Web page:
Temple, TX, USA – There are many reasons why patients frequently do not take their medications, but we know relatively little about what affects starting treatment and getting first prescriptions filled. Since this crucial beginning period affects long-term adherence and outcomes, efforts to recognize early problems are important in helping providers quickly address potential barriers.
An international team specializing in medication adherence conducted a comprehensive review of the research on initial medication over the past 45 years. Eligible articles were identified from key words, abstracts, and group discussions, and then evaluated for overall quality and carefully examined to discover how initial adherence was defined and analyzed. The study team also summarized the psychosocial and behavioral factors associated with initial adherence problems.
Out of almost 900 articles reviewed, only 24 met final inclusion criteria. Factors associated with initial adherence included medication type, patient demographics, illness severity, health beliefs and their provider relationships. Medication cost or copayments, however, had the greatest impact on initial adherence. Few articles reported health system factors, such as pharmacy information or hospital processes.
Lead author, John Zeber, PhD, an investigator from Scott & White Healthcare and the Central Texas VA, summarized the team’s work, stating “Defining initial adherence is complex, but further efforts are essential for recognizing what influences patients at they start treatment. Since interventions have been developed for many adherence barriers, it is crucial that researchers and providers work together to improve adherence and subsequent outcomes.” The full study, “Systematic Literature Review of Psychosocial and Behavioral Factors Associated with Initial Medication Adherence: A Report of the ISPOR Medication Adherence & Persistence Special Interest Group,” is published in Value in Health.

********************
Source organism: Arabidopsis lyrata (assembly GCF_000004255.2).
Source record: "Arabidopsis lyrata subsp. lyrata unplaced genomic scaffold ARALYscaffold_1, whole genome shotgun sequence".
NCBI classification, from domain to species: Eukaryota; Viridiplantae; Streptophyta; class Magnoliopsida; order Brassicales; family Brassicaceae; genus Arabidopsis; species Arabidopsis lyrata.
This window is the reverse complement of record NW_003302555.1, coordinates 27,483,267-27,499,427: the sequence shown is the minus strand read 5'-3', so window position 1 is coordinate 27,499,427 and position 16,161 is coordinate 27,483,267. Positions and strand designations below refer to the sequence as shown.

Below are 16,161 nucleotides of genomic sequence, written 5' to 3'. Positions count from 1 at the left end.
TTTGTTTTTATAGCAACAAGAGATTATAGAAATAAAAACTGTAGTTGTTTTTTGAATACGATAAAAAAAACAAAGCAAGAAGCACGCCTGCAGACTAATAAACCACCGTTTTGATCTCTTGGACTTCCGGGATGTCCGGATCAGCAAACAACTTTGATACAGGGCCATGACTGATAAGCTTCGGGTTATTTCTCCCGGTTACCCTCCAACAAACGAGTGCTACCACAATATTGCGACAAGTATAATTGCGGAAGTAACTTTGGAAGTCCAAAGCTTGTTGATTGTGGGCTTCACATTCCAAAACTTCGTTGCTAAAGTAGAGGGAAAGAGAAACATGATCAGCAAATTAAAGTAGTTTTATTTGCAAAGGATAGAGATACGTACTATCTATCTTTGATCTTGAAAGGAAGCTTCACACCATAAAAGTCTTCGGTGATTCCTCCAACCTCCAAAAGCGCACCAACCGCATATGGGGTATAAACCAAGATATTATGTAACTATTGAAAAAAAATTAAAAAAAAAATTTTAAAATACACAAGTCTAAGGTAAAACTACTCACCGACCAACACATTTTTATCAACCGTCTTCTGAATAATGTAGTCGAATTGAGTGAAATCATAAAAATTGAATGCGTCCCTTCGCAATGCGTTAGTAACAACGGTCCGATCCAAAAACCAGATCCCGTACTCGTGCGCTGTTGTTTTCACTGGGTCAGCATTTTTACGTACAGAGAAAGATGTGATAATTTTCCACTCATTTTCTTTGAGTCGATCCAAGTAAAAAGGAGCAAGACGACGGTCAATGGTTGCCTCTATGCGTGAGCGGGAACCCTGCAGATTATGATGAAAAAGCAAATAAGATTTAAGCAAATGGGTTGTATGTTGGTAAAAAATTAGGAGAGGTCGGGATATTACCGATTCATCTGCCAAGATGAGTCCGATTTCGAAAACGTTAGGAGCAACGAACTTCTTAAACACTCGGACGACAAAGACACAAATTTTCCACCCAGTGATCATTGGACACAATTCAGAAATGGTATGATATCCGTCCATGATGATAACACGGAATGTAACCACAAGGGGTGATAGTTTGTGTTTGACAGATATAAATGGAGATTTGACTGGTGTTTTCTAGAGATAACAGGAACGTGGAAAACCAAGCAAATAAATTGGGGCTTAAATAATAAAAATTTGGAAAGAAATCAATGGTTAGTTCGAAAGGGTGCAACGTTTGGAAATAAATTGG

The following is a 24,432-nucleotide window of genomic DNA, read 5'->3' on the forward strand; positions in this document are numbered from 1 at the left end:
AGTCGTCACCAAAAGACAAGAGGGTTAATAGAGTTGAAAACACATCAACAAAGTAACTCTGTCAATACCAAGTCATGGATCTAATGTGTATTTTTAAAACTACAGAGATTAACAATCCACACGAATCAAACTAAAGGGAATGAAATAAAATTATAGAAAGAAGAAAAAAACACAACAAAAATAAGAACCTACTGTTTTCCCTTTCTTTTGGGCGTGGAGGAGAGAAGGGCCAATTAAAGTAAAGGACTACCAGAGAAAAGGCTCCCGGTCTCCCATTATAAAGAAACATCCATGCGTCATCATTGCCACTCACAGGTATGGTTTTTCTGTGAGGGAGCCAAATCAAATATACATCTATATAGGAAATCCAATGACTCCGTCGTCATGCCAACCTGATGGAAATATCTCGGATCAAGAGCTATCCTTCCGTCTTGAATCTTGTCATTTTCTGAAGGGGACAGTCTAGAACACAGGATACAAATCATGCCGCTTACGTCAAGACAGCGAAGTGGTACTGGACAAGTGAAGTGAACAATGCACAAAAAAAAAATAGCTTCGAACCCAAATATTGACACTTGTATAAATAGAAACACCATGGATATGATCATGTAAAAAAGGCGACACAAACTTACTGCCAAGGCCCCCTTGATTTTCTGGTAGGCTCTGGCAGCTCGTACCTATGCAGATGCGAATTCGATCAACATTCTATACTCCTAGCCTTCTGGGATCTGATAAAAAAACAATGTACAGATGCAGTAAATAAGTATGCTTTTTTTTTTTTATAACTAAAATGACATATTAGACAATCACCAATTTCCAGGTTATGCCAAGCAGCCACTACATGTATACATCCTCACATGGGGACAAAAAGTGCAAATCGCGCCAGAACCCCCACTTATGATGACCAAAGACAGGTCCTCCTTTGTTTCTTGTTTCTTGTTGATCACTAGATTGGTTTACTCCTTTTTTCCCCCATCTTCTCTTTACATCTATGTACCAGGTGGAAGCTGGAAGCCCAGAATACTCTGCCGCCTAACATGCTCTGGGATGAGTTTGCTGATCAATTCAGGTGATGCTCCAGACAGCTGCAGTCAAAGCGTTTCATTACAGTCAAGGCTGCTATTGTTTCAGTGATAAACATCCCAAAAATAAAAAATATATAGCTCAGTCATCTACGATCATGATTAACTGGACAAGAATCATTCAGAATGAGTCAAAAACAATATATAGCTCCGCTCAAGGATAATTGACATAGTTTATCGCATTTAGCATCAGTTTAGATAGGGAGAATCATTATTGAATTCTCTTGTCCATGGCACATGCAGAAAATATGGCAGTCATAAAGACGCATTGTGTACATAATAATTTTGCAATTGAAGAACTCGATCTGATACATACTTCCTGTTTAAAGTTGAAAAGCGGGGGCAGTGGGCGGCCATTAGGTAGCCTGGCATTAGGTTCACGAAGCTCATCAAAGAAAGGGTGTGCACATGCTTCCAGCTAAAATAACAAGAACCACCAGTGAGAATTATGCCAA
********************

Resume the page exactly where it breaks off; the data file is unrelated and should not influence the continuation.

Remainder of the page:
Value in Health (ISSN 1098-3015) publishes papers, concepts, and ideas that advance the field of pharmacoeconomics and outcomes research as well as policy papers to help health care leaders make evidence-based decisions. The journal is published bi-monthly and has over 8,000 subscribers (clinicians, decision-makers, and researchers worldwide).
International Society for Pharmacoeconomics and Outcomes Research (ISPOR) is a nonprofit, international, educational and scientific organization that strives to increase the efficiency, effectiveness, and fairness of health care resource use to improve health.
For more information: www.ispor.org